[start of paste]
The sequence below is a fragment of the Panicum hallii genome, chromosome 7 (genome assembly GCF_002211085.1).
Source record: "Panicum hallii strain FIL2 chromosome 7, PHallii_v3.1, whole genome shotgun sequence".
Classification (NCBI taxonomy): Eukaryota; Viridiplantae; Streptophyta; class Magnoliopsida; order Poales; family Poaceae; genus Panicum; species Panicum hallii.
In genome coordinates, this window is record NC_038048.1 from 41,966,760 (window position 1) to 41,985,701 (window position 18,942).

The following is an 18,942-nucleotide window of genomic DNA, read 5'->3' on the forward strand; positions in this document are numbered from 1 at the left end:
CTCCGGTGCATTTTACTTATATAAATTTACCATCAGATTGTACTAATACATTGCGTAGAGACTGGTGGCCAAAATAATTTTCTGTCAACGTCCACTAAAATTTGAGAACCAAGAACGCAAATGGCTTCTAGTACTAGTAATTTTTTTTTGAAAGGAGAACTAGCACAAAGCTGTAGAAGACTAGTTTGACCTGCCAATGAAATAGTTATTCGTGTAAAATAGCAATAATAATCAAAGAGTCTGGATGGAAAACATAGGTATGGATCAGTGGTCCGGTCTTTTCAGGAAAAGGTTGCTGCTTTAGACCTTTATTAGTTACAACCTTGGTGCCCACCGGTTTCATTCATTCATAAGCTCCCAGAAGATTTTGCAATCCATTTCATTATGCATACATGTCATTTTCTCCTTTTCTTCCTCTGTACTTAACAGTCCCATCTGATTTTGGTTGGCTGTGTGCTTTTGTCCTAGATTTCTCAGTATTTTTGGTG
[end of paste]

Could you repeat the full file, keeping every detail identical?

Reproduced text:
The sequence below is a fragment of the Panicum hallii genome, chromosome 7 (genome assembly GCF_002211085.1).
Source record: "Panicum hallii strain FIL2 chromosome 7, PHallii_v3.1, whole genome shotgun sequence".
Classification (NCBI taxonomy): Eukaryota; Viridiplantae; Streptophyta; class Magnoliopsida; order Poales; family Poaceae; genus Panicum; species Panicum hallii.
In genome coordinates, this window is record NC_038048.1 from 41,966,760 (window position 1) to 41,985,701 (window position 18,942).

The following is an 18,942-nucleotide window of genomic DNA, read 5'->3' on the forward strand; positions in this document are numbered from 1 at the left end:
CTCCGGTGCATTTTACTTATATAAATTTACCATCAGATTGTACTAATACATTGCGTAGAGACTGGTGGCCAAAATAATTTTCTGTCAACGTCCACTAAAATTTGAGAACCAAGAACGCAAATGGCTTCTAGTACTAGTAATTTTTTTTTGAAAGGAGAACTAGCACAAAGCTGTAGAAGACTAGTTTGACCTGCCAATGAAATAGTTATTCGTGTAAAATAGCAATAATAATCAAAGAGTCTGGATGGAAAACATAGGTATGGATCAGTGGTCCGGTCTTTTCAGGAAAAGGTTGCTGCTTTAGACCTTTATTAGTTACAACCTTGGTGCCCACCGGTTTCATTCATTCATAAGCTCCCAGAAGATTTTGCAATCCATTTCATTATGCATACATGTCATTTTCTCCTTTTCTTCCTCTGTACTTAACAGTCCCATCTGATTTTGGTTGGCTGTGTGCTTTTGTCCTAGATTTCTCAGTATTTTTGGTG